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  Heavy Trip None More MetalBuy this film here.
Year: 2018
Director: Juuso Laatio, Jukka Vidgren
Stars: Johannes Holopainen, Samuli Jaskio, Antti Heikkinen, Max Ovaska, Minka Kuustonen, Ville Tiihonen, Kai Lehtinen, Chike Ohanwe, Pirjo Lonka, Martti Syrjä, Sinikka Mokkila, Pertti Sveholm, Rune Temte, Joel Hirvonen, Anssi Niemi, Ville Hilska
Genre: Comedy, Music
Rating:  7 (from 1 vote)
Review: Turo (Johannes Holopainen) works in an old folks' home, cleaning up after the residents, and indeed cleaning up the residents, but this is not where his heart lies. For more than a decade now, he has been the frontman of a heavy metal band, but that's not as impressive as it sounds, for in all that time they have never plucked up the courage to play a concert, preferring to stay in the basement of the guitarist's parents' house and rehearse instead. Turo, despite his big, growling singing style, is a quiet and retiring sort, and they don't have much material of their own they have any faith in, but the years are going by and they have made no progress from their tiny Finnish village home...

What is it about Scandinavians and heavy metal, be that death metal, black metal, symphonic metal or countless other flavours of metal? It seems to attract something in the Northern European soul, but while there are about a million albums as a result, film representation has been thinner on the ground. Heavy Trip, or Hevi reissu in its original language, was a rare beast, a comedy on the subject doubling as a sincere tribute to the genre, with plenty of in-jokes for the fans, but enough of a grasp of what made these men funny to succeed for mere dabblers in the form, or even agnostics as to the benefits of Finnish metal. In short, you need not be a diehard to get big laughs watching this.

It was the brainchild of writers and directors Juuso Laatio and Jukka Vidgren, whose previous effort had been a near-half hour spoof which did not exactly set the world alight. This was a different kettle of fish, on the other hand, as though it remained a cult proposition in the main almost everyone who witnessed it came away with a benevolence to the plight of the characters and were cheered when they overcame some towering odds by the end, well, just about anyway. It did grow funnier as it went along, and certainly more outlandish, the directors' love of The Blues Brothers not extending to a representation of soul tunes, but the basic outline was present in the plot.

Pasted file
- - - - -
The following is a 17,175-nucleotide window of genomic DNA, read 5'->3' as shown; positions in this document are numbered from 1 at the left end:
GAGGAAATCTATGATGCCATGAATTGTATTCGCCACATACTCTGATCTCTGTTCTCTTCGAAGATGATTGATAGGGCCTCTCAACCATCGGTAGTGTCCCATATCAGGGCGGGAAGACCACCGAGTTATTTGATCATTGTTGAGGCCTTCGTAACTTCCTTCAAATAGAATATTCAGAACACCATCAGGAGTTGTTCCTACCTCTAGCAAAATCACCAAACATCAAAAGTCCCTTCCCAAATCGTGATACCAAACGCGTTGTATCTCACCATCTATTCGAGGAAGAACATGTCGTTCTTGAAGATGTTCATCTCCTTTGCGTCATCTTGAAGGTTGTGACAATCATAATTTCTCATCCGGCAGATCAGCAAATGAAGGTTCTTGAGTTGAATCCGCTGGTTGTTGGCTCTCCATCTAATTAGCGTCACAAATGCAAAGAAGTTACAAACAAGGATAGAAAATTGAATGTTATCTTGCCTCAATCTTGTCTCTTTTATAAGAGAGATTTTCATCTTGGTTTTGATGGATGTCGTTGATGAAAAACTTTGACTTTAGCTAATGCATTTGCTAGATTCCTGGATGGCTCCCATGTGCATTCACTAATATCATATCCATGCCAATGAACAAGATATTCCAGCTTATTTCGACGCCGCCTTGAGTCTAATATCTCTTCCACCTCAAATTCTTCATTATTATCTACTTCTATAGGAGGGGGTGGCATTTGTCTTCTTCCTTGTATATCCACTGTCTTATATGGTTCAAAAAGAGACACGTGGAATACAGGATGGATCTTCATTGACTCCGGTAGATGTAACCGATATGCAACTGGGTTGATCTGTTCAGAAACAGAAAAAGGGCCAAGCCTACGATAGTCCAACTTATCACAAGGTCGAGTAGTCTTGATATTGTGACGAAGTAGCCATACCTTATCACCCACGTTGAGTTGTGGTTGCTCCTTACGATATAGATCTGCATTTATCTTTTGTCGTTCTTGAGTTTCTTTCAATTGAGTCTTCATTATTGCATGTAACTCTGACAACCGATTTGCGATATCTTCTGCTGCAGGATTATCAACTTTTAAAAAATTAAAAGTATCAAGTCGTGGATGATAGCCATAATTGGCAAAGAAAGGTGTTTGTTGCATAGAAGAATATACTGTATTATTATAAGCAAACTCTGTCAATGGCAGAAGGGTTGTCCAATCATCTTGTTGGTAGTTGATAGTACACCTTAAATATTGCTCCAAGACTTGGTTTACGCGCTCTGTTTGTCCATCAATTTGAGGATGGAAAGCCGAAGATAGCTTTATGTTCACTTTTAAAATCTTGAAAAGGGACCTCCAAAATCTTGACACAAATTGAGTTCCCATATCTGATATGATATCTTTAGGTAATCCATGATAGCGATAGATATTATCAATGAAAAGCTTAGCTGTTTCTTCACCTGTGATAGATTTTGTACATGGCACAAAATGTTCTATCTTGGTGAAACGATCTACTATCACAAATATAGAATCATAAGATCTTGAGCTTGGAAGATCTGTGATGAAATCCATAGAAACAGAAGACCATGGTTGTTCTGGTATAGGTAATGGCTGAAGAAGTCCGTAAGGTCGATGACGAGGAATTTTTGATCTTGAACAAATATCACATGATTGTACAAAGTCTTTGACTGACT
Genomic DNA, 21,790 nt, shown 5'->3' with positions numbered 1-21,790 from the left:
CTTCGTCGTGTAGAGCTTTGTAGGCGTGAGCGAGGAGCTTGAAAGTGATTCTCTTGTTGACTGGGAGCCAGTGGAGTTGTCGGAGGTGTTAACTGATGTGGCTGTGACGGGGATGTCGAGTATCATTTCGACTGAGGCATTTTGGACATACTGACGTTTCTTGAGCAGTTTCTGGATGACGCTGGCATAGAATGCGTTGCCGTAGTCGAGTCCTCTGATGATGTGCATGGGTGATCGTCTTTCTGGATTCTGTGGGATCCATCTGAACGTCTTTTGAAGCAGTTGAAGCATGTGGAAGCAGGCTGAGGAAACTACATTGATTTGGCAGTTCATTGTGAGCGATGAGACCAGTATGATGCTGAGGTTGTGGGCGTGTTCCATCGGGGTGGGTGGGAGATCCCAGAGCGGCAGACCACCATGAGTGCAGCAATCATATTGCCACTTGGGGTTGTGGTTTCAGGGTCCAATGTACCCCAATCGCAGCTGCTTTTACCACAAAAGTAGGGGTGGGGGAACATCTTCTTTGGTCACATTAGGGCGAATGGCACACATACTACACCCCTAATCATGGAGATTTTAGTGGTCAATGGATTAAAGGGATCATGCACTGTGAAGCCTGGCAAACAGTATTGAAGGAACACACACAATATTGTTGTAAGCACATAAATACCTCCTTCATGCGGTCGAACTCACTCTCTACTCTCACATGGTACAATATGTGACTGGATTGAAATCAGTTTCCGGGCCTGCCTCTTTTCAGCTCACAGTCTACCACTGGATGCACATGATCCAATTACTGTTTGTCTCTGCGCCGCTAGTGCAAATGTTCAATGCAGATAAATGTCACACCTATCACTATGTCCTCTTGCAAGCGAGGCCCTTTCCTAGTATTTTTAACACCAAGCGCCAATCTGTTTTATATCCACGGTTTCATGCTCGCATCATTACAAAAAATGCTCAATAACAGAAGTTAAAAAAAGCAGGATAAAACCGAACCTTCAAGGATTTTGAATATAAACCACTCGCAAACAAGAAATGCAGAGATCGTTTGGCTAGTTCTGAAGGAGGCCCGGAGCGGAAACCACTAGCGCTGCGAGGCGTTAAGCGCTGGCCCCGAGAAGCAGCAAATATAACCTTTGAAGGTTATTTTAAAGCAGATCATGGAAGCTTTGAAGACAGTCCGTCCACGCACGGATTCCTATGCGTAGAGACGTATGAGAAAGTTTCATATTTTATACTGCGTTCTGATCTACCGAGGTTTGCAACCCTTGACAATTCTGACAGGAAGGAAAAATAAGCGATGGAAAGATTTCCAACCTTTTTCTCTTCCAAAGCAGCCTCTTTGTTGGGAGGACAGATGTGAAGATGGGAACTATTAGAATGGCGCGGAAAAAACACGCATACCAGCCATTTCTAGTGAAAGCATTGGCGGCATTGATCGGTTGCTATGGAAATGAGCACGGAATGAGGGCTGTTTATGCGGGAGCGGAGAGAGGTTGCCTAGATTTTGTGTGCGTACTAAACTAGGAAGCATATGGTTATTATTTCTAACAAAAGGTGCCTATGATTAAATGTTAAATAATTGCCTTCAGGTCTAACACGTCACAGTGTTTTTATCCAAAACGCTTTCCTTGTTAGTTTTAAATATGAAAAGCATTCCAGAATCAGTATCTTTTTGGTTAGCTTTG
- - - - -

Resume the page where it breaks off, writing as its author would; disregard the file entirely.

This could have constituted a spoiler of sorts, as it did follow the various highs and lows of the Dan Aykroyd and John Belushi favourite a shade too slavishly, but redeeming it in the eyes of many who caught it who were metalheads was the simple way the jokes were not the same, thereby serving up a dish that seemed fresh rather than 1980's reheated leftovers. Also added was a sweet romantic angle, for Turo would dearly wish to be able to ask out his old schoolfriend Miia (Minka Kuustonen) who now runs the local florist's and whose policeman father makes no secret of hating him. Not helping is the village celebrity, singer and used car salesman Jouni (Ville Tiihonen) has his sights set in her and bats away Turo like a mildly troublesome insect. But they are not the only ones who severely dent his self-esteem.

The film made it clear that the metal band, who have not settled on a name for twelve years, were basically outcasts, and none more so than Turo, but that was okay - no matter how many villagers shout "homo!" at him because of his long hair, metal will always be there to soothe his jangled nerves and supply him with the outlet he needs to let that hair down and just yell at the world which makes no attempt to get to know him, preferring to ridicule him to boost their own not exactly impressive social standing. But then, in a farce of blood from the reindeer slaughterhouse, a promoter is slipped their demo tape, creating a newfound respect from the townsfolk who are hypocritically easily pleased with a whiff of renown, and things might be looking up for Turo and his pals. But then they take another downturn until he consciously decides to seize the moment and a road trip to a festival that has no room for them ensues, events getting very silly in the process - yet undeniably metal. While fans might have preferred more music, there was a lot weirdly charming about watching these misfits, you may balk at calling it feelgood when, for instance, the band settle on Impaled Rektum as a moniker, but that's what it was. Music by Lauri Porra.
Reviewer: Graeme Clark

 

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